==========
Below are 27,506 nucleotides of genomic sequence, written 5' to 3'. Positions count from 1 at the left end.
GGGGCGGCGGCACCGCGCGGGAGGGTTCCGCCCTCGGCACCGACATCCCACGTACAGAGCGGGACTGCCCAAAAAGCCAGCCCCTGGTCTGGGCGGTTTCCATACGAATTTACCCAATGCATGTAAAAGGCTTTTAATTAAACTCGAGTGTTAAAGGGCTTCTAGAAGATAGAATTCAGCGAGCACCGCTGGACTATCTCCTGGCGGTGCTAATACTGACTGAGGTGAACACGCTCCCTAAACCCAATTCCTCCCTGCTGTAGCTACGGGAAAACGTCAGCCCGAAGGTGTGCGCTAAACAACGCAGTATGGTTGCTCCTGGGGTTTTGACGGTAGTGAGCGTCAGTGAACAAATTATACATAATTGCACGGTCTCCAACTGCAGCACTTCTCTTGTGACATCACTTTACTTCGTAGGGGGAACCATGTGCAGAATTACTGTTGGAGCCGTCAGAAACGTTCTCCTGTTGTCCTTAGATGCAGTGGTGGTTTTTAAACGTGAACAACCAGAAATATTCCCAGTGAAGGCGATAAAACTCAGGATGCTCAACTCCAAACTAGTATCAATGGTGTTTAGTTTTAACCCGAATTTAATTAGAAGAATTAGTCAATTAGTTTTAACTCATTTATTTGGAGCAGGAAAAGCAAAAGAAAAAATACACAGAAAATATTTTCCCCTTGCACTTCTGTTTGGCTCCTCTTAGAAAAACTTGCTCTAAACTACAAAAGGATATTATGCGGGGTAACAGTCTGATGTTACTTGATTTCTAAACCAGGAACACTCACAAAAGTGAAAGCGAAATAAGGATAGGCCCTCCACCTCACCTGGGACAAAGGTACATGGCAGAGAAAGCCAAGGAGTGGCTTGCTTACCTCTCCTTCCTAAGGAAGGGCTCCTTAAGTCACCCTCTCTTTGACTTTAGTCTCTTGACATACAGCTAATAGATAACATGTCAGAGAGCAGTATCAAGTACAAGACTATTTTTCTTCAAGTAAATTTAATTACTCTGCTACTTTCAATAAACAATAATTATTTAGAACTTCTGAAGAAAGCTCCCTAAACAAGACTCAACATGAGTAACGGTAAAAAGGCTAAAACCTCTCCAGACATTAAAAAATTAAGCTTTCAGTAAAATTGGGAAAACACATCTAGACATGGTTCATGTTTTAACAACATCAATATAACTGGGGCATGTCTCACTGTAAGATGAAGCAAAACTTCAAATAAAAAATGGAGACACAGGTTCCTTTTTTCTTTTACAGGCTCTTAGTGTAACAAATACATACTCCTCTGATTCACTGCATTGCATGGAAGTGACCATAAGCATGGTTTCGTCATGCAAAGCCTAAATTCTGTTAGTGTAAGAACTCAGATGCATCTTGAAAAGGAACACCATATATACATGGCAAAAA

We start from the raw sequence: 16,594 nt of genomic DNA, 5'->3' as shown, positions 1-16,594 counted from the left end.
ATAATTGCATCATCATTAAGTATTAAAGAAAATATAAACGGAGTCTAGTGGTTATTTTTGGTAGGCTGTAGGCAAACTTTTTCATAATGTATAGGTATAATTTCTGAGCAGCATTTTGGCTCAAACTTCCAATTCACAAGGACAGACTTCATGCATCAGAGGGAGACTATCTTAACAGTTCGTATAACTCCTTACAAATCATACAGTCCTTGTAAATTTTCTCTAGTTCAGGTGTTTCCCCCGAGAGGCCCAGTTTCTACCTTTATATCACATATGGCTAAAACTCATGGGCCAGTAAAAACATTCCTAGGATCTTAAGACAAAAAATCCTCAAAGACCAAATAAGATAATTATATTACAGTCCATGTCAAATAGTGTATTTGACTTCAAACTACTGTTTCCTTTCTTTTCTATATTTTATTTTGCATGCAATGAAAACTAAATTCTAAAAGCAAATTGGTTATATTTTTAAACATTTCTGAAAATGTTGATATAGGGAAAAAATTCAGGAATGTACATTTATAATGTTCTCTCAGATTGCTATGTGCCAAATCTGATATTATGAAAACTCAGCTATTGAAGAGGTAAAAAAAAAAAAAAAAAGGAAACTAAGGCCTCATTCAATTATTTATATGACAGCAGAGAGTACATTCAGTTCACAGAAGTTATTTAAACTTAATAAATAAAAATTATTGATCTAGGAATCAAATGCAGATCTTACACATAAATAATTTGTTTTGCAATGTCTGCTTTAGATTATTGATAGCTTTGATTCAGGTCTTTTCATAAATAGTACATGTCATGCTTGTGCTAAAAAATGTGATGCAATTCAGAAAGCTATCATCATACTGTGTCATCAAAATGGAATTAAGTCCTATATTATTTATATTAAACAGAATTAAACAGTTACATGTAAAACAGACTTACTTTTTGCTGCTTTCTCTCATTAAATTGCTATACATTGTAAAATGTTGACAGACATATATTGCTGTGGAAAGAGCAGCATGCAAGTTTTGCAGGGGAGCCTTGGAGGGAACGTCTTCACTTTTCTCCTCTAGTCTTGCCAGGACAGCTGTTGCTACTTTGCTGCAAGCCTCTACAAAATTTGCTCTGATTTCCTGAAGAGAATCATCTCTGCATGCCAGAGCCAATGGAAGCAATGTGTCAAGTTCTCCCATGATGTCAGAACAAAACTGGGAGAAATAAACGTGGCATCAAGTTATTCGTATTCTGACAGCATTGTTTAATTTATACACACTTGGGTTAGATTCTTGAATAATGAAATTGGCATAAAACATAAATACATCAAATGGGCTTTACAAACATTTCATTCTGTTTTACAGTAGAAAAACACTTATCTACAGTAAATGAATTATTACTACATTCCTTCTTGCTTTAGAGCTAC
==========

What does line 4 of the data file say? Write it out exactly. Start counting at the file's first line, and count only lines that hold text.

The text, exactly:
ATAATTGCATCATCATTAAGTATTAAAGAAAATATAAACGGAGTCTAGTGGTTATTTTTGGTAGGCTGTAGGCAAACTTTTTCATAATGTATAGGTATAATTTCTGAGCAGCATTTTGGCTCAAACTTCCAATTCACAAGGACAGACTTCATGCATCAGAGGGAGACTATCTTAACAGTTCGTATAACTCCTTACAAATCATACAGTCCTTGTAAATTTTCTCTAGTTCAGGTGTTTCCCCCGAGAGGCCCAGTTTCTACCTTTATATCACATATGGCTAAAACTCATGGGCCAGTAAAAACATTCCTAGGATCTTAAGACAAAAAATCCTCAAAGACCAAATAAGATAATTATATTACAGTCCATGTCAAATAGTGTATTTGACTTCAAACTACTGTTTCCTTTCTTTTCTATATTTTATTTTGCATGCAATGAAAACTAAATTCTAAAAGCAAATTGGTTATATTTTTAAACATTTCTGAAAATGTTGATATAGGGAAAAAATTCAGGAATGTACATTTATAATGTTCTCTCAGATTGCTATGTGCCAAATCTGATATTATGAAAACTCAGCTATTGAAGAGGTAAAAAAAAAAAAAAAAAGGAAACTAAGGCCTCATTCAATTATTTATATGACAGCAGAGAGTACATTCAGTTCACAGAAGTTATTTAAACTTAATAAATAAAAATTATTGATCTAGGAATCAAATGCAGATCTTACACATAAATAATTTGTTTTGCAATGTCTGCTTTAGATTATTGATAGCTTTGATTCAGGTCTTTTCATAAATAGTACATGTCATGCTTGTGCTAAAAAATGTGATGCAATTCAGAAAGCTATCATCATACTGTGTCATCAAAATGGAATTAAGTCCTATATTATTTATATTAAACAGAATTAAACAGTTACATGTAAAACAGACTTACTTTTTGCTGCTTTCTCTCATTAAATTGCTATACATTGTAAAATGTTGACAGACATATATTGCTGTGGAAAGAGCAGCATGCAAGTTTTGCAGGGGAGCCTTGGAGGGAACGTCTTCACTTTTCTCCTCTAGTCTTGCCAGGACAGCTGTTGCTACTTTGCTGCAAGCCTCTACAAAATTTGCTCTGATTTCCTGAAGAGAATCATCTCTGCATGCCAGAGCCAATGGAAGCAATGTGTCAAGTTCTCCCATGATGTCAGAACAAAACTGGGAGAAATAAACGTGGCATCAAGTTATTCGTATTCTGACAGCATTGTTTAATTTATACACACTTGGGTTAGATTCTTGAATAATGAAATTGGCATAAAACATAAATACATCAAATGGGCTTTACAAACATTTCATTCTGTTTTACAGTAGAAAAACACTTATCTACAGTAAATGAATTATTACTACATTCCTTCTTGCTTTAGAGCTAC